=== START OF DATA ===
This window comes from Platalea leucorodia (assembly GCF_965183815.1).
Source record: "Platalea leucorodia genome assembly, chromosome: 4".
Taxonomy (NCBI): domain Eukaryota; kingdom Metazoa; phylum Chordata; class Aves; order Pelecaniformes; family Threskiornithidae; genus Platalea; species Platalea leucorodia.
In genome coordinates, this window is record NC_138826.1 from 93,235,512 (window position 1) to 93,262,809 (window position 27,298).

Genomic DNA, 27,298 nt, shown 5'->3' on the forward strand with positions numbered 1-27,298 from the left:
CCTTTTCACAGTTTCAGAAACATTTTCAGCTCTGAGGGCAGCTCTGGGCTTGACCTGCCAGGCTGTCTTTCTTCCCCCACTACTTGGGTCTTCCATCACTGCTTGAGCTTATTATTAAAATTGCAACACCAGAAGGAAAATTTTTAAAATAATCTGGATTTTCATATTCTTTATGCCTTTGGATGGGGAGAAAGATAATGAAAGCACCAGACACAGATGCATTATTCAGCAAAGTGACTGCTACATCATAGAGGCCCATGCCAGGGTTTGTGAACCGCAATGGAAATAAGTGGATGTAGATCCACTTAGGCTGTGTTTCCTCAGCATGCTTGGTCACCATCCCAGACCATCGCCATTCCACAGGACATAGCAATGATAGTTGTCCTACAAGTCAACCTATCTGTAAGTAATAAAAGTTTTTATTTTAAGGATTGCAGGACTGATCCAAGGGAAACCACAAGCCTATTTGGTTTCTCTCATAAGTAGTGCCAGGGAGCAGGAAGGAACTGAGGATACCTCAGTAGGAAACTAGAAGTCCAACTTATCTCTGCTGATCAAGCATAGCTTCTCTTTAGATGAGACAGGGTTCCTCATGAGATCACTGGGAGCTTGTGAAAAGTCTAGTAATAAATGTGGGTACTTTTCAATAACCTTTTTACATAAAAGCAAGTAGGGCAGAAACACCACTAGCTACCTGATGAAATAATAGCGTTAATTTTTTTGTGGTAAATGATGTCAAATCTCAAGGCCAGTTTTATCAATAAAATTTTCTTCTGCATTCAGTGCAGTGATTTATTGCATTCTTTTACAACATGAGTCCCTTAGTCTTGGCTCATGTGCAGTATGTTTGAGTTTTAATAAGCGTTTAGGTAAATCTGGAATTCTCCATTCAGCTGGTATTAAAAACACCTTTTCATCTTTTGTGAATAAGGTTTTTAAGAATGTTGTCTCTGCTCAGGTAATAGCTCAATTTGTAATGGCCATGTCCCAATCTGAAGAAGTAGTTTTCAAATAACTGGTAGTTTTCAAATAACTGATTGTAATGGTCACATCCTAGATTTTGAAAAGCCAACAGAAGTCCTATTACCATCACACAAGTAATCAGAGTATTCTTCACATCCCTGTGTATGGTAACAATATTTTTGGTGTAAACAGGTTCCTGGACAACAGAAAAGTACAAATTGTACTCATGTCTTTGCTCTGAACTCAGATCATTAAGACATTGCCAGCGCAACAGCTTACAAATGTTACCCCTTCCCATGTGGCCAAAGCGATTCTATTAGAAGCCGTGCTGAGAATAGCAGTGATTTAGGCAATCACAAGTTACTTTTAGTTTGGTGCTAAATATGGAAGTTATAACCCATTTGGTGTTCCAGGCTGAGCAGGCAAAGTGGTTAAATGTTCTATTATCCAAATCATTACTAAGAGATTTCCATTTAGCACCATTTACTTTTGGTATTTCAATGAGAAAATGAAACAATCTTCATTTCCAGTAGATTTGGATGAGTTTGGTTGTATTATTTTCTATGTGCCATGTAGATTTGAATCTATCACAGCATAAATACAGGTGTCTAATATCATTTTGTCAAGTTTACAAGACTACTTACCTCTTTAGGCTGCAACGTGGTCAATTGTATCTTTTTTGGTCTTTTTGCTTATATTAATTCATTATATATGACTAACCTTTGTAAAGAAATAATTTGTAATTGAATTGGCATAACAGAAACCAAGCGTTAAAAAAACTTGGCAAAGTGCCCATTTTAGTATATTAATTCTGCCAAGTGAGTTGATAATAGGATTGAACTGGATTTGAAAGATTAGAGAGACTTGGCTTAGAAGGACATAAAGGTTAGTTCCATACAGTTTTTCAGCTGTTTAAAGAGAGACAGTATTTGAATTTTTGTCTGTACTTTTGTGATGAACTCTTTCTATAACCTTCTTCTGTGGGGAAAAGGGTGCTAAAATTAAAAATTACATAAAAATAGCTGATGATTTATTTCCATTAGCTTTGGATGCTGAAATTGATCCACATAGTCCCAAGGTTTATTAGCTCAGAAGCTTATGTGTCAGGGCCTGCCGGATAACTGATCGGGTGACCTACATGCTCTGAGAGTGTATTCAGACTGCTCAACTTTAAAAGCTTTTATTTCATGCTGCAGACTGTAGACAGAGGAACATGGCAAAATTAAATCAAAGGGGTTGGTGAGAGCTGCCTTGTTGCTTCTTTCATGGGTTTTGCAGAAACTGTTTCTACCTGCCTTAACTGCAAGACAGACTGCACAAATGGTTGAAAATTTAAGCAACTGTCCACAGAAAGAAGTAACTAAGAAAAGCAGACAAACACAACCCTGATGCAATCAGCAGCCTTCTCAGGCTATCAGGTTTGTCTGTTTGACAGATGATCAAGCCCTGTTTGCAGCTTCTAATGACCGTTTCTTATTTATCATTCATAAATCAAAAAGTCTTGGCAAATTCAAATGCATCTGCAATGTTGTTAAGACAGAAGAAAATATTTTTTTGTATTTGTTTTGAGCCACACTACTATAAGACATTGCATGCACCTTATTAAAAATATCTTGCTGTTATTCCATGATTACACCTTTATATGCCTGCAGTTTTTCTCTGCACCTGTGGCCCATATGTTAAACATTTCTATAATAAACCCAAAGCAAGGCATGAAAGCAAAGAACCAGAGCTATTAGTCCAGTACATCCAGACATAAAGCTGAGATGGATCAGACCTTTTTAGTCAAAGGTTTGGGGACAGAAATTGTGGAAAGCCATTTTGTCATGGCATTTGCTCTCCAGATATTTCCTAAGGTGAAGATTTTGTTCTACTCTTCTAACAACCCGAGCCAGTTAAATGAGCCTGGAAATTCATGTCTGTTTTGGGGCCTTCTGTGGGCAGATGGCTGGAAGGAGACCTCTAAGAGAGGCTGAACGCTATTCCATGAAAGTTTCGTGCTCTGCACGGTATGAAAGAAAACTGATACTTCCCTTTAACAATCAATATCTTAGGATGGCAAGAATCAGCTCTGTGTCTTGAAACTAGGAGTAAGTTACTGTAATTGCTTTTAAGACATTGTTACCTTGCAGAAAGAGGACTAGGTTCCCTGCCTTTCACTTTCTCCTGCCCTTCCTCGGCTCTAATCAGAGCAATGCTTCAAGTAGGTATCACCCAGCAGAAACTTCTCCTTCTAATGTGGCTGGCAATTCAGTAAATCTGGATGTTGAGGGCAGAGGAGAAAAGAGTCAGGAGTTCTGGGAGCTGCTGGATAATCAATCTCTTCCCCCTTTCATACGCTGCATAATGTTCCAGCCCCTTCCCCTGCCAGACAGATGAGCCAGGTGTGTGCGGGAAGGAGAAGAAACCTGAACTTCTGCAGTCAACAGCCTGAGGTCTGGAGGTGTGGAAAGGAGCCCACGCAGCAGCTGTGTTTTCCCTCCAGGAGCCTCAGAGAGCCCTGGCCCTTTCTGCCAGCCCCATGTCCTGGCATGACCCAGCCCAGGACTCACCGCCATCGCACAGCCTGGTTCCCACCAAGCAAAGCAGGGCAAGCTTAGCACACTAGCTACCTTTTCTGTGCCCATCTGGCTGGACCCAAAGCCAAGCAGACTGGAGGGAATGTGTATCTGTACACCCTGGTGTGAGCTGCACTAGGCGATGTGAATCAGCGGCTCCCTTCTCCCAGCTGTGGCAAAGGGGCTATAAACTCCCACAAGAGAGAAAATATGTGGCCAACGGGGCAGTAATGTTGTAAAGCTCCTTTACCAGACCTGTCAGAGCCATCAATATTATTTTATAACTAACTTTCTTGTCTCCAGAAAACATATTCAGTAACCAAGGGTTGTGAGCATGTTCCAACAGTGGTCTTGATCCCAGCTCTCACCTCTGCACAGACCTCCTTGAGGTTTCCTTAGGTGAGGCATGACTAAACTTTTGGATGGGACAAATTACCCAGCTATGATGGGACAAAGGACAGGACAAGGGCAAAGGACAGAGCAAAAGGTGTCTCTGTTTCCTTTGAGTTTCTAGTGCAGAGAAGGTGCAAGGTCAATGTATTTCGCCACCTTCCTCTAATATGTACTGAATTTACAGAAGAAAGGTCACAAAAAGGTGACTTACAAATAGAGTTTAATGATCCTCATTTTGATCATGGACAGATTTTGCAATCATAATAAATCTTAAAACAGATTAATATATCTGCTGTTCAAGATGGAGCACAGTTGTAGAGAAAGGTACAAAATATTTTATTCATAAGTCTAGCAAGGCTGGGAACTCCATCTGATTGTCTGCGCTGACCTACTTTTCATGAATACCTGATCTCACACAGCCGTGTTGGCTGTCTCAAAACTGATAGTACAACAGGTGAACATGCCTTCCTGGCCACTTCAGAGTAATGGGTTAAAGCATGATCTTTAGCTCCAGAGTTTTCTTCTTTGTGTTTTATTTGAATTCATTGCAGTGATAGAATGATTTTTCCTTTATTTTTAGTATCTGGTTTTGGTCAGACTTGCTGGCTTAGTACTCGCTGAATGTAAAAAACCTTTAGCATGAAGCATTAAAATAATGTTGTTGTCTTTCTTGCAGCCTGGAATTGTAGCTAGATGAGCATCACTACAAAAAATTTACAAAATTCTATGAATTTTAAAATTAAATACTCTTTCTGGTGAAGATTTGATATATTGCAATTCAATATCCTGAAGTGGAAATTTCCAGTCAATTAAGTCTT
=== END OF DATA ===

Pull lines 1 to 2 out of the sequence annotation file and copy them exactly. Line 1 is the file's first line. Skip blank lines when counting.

This window comes from Platalea leucorodia (assembly GCF_965183815.1).
Source record: "Platalea leucorodia genome assembly, chromosome: 4".